Moko’s death leads to call for ALL children to be monitored by the government

Moko Rangitoheriri

The coroner investigating Moko Rangitoheriri’s horrific death from severe child abuse has called for all children to be compulsorily monitored by government agencies until they are five years old. While there is a case to be made for monitoring at-risk families, monitoring all New Zealand children is a step too far no matter how well-intentioned the idea is.

[…] The Coroner has already compared the three-year-old’s death to one of country’s worst child abuse cases. Moko died in 2012 after spending two months with Tania Shailer and David Haerewa in Taupo.[…]
His injuries included lacerations and haemorrhage deep within his abdomen which caused his bowel to rupture. Faecal matter leaked into his abdomen, causing septic shock.

In findings released today Coroner Wallace Bain repeated a finding from another infant’s death – that of Nia Glassie who died in 2008.
He recommended all children should be registered with government agencies and health providers to allow monitoring to occur.

“That monitoring to include scheduled and unscheduled visits to the homes where young children are living so that the monitoring will ensure that they are kept safe and then provided with the necessities of life,” he said. “That has to apply with even more force today.”

Had the recommendation been in place for Nia or Moko there would’ve been a better chance of Moko’s situation being identified and removed, Coroner Bain found.
If social organisations had monitored they would’ve found Shailer “in distress with depression and mental issues and assaulting Moko, another caregiver recently released from jail with a history of domestic violence….”
He noted a number of “red flags” including the old Child Youth and Family not visiting the toddler.
In a statement a spokeswoman Glynis Sandland for the new ministry for Vulnerable Children Oranga Tamariki said compulsory monitoring “suggests a multi-agency approach is required and that is something for the government to consider.”

The government should not consider it as an overworked and overstretched system failed Moko and by increasing their workload to include children who do not come from at-risk families they will make it much more likely that more children like Moko and Nia will fall through the cracks.

Despite the coroner’s report, the  Children’s Commissioner will not back a register to monitor all children.

[…] In the findings released yesterday, Dr Bain says too many opportunities to help Moko were missed by several agencies in the months leading up to his death.
Ten years ago after the killing of Nia Glassie, he recommended that all children be registered from birth with government agencies. Another 94 children have died in that time.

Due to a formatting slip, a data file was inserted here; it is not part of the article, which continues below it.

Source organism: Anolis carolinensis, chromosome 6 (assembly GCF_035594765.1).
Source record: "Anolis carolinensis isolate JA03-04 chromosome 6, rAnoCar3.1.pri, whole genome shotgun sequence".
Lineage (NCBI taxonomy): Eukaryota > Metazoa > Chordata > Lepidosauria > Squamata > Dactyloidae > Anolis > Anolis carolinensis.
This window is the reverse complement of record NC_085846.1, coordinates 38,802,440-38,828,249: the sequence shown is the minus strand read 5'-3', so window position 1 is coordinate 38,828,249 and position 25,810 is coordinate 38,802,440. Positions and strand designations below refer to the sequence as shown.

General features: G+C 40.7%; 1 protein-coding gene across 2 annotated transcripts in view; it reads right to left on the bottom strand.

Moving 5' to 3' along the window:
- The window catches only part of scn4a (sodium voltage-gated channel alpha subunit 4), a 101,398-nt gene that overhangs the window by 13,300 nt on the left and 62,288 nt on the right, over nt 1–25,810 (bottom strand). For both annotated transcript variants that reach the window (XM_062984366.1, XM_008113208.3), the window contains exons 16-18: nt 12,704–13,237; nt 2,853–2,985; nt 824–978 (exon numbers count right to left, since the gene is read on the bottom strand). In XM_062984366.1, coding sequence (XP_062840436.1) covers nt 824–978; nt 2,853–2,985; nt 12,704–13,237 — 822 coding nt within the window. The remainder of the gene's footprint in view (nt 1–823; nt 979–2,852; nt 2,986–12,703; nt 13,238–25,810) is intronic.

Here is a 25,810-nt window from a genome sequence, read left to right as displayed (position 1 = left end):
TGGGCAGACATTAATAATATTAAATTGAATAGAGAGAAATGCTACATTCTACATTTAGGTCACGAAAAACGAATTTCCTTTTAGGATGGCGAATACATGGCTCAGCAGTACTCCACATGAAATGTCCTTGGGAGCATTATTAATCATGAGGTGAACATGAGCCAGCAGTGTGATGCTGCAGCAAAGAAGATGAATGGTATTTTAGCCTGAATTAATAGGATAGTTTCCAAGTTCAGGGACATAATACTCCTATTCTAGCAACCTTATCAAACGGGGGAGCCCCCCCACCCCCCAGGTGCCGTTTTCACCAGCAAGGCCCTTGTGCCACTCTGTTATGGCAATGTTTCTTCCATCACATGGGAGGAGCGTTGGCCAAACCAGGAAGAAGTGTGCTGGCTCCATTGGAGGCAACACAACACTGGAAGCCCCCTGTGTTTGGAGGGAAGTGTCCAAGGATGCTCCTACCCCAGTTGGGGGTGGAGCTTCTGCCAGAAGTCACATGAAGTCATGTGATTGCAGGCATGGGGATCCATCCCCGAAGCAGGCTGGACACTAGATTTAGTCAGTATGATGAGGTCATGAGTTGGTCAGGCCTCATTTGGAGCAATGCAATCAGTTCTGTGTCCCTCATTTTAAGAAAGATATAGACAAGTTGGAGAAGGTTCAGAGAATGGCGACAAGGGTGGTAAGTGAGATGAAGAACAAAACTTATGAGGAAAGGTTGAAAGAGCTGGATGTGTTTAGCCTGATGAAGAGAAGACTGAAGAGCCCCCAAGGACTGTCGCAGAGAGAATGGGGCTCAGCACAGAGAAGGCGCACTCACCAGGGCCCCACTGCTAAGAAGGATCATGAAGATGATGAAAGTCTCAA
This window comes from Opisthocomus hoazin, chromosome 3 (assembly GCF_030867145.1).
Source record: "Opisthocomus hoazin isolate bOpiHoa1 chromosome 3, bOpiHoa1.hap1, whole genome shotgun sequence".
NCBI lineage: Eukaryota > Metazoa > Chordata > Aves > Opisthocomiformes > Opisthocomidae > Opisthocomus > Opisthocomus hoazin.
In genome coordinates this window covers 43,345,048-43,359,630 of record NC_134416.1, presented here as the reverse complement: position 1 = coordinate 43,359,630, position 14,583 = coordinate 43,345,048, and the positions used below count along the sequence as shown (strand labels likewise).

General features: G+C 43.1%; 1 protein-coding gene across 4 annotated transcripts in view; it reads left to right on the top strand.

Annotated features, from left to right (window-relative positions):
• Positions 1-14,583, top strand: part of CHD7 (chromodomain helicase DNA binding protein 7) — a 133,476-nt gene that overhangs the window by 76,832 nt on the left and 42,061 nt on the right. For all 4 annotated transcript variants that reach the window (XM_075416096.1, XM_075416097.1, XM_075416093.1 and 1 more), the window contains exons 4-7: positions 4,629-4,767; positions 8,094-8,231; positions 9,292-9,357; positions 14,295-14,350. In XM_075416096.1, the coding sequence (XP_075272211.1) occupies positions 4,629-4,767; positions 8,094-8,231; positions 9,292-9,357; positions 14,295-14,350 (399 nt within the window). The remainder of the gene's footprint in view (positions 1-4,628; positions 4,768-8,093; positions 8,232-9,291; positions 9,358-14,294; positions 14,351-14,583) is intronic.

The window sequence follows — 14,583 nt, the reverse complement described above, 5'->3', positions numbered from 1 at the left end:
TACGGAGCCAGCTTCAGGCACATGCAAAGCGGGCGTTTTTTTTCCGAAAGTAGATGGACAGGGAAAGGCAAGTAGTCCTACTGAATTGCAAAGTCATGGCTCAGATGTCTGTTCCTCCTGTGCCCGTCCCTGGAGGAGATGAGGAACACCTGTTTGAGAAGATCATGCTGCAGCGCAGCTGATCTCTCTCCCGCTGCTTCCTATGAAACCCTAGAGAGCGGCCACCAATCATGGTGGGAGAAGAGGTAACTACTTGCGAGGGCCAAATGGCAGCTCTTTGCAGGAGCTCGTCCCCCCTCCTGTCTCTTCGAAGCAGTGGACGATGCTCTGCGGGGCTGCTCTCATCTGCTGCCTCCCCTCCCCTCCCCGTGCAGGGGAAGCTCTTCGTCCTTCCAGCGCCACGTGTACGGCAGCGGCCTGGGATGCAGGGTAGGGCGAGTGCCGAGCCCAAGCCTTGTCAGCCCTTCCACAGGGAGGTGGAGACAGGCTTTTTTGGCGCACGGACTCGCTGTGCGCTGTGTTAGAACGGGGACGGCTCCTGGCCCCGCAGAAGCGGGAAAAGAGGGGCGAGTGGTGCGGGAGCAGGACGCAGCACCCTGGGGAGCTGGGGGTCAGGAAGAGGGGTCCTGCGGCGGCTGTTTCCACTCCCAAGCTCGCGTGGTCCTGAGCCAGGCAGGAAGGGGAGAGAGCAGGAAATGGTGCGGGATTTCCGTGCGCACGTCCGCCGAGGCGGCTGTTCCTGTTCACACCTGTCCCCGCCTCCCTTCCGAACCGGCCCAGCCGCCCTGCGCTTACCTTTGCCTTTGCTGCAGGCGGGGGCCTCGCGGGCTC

Dr Bain says whatever the cost, child abuse has to be stopped and a register could save lives.

But Children’s Commissioner Andrew Becroft says it would mean nothing unless the services delivered were high-quality and effective.
He says agencies like Well Child Tamariki Ora and Children’s Teams already exist, and it would be pointless to “reinvent the wheel”.

“That’s why using and expanding existing services is a better immediate first step, and ensuring that they’re well trained.”

Judge Becroft says to end violence against children, government agencies needed to work alongside highly trained community agencies.

[…] But Merepeka Raukawa-Tait, the former head of Women’s Refuge, says the equivalent of three classrooms of children have died since Nia Glassie.

“We can’t be precious in this instance, we have children dying, and they’re dying regularly.

“This is a major recommendation out of a coroner’s report, surely this time it’s going to be acted upon.”

Ms Raukawa-Tait says it did not have to become a negative programme.
She says community groups would need to deliver services because families did not trust government agencies.

Arama Ngapo-Lipscombe is the lawyer for Moko’s mother Nicola Dally-Paki.

She would back a register but adds a word of caution.

“There will be a fear that it’s used to prejudge, prejudice, predetermine and that will lead to professionals making judgements without taking into account a person’s circumstance.

“There is a risk they will look at the register and profile them.”

The only people who should be on a register should be people who have been “profiled” because of their history of drug abuse, domestic abuse, child abuse, child neglect, mental illness etc. Why monitor every family when the most efficient use of time and resources is to monitor those families most in need of support? The child abuse statistics make it clear that child abuse affects more Maori than non-Maori. We do the memory of Moko no favours by pretending that this is not the case.

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